New research from Shred-it finds consumers are largely unaware of how to protect their personal information or respond to identity theft. 
 - Photo courtesy Shred-it

New research from Shred-it finds consumers are largely unaware of how to protect their personal information or respond to identity theft.

Photo courtesy Shred-it

LAKE FOREST, Ill. — Despite almost half of U.S. consumers (49%) believing their security habits make them vulnerable to information fraud or identity theft, 51% admit to reusing passwords and PINs across multiple accounts such as email, computer logins, phone passcodes, and bank accounts. That is according to Shred-it’s Consumer Fraud Awareness Survey, which was conducted to expose consumer concerns, habits and knowledge of information security and fraud ahead of International Fraud Awareness Week, which begins Nov. 11.

Consumers are not only putting their digital security at risk, but their habits toward physical information security also make them vulnerable to fraud or identity theft, analysts said. While nearly two in 10 consumers (17%) are concerned that they could fall victim to a physical security breach, nearly three in 10 consumers (27%) admit they do not shred paper or physical documents containing sensitive information before throwing them away.

“The Consumer Fraud Awareness Survey demonstrates how today’s consumers are becoming increasingly vulnerable to fraud or identity theft due to lax information security habits,” said Monu Kalsi, vice president of Shred-it. “With International Fraud Awareness Week on the horizon, this is an excellent time for information security leaders to share critical tips and advice with consumers on how they can improve their security habits to ensure they’re better protected from a data breach.”

Although consumers may be inadvertently putting their own information security at risk, the study also found they don’t trust companies to keep their personal information safe. Forty-three percent of consumers believe the personal information they share with brands and companies today could be vulnerable to a security breach. With that, 40% say they would stop doing business with a brand or company if they previously suffered a security breach.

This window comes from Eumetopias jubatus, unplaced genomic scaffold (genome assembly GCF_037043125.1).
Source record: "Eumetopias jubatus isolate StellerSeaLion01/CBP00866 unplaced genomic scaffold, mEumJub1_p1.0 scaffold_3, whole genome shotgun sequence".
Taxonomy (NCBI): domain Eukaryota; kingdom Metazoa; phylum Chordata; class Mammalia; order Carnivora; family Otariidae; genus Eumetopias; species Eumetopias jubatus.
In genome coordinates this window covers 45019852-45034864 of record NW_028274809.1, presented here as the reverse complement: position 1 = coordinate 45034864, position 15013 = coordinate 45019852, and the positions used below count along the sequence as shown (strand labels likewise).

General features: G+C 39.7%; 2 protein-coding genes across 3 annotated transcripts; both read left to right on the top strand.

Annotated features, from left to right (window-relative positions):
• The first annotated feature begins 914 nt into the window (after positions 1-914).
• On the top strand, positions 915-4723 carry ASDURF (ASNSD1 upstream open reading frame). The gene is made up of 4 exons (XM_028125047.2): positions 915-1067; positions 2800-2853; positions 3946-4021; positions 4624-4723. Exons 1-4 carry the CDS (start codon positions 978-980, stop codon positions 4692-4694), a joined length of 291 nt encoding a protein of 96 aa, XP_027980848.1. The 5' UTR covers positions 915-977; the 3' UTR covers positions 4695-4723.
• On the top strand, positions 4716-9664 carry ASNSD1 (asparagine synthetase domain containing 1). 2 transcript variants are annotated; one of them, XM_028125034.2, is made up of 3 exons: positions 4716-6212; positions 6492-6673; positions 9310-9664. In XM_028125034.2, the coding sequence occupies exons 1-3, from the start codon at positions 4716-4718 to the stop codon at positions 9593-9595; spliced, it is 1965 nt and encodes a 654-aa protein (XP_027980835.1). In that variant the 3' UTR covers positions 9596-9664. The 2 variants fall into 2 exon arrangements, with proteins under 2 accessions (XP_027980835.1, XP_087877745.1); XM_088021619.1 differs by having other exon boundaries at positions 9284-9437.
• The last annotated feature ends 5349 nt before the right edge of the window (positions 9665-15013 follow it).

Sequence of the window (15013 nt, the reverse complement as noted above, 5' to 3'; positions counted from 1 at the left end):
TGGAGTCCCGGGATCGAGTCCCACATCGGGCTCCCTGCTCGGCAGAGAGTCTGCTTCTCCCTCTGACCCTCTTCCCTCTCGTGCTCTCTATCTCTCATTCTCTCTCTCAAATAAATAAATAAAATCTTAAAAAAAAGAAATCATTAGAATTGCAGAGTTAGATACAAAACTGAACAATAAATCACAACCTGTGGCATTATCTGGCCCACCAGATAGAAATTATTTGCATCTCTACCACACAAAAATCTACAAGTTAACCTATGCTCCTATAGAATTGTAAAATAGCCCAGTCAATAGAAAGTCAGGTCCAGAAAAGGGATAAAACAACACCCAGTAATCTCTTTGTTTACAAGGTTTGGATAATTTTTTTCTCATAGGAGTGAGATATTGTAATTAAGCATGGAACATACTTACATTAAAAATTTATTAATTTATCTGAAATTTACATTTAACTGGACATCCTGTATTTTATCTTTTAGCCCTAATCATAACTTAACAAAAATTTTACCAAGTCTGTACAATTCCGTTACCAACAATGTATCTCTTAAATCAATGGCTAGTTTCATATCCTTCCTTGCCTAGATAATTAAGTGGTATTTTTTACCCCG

Additional findings from the survey include:

  • More than one-third of consumers (39%) have been a victim of fraud or identity theft.
  • Nearly three in 10 consumers (27%) admit that they do not know how to find out if they’ve become a victim of fraud or identity theft.
  • When asked how they found out they were a victim of fraud, 33% found out by monitoring their own accounts for suspicious activity, 29% were alerted by a business about a security breach of their information, and 24% discovered it by accident.
  • One in five consumers (20%) admit that if they became a victim of fraud, they would not know how to report and remediate it.
  • Nearly 30% of consumers store paper documents containing sensitive, personal information in a box, desk drawer or unlocked cabinet at home or work.
  • When it comes tax documents such as W2 and 1099 forms, consumers aren’t storing the documents for the recommended period of time before disposing of them. While 31% of consumers keep tax documents for seven years or more before disposing of them, 26% keep them for one to three years, 21% keep them for four to seven years and 13% keep them for less than one year.
  • Baby boomers have some of the safest information security habits, despite stereotypes suggesting otherwise. Baby boomers (47%) are the least likely to reuse passwords or PINs across multiple accounts, compared to millennials (55%) and Gen Zs (61%).
  • More than nine in 10 (91%) baby boomers closely monitor their financial account activity such as bank statements, credit reports, and credit card statements each week, compared to millennials (85%) and Gen Zs (86%).

To download the study in its entirety, click here.

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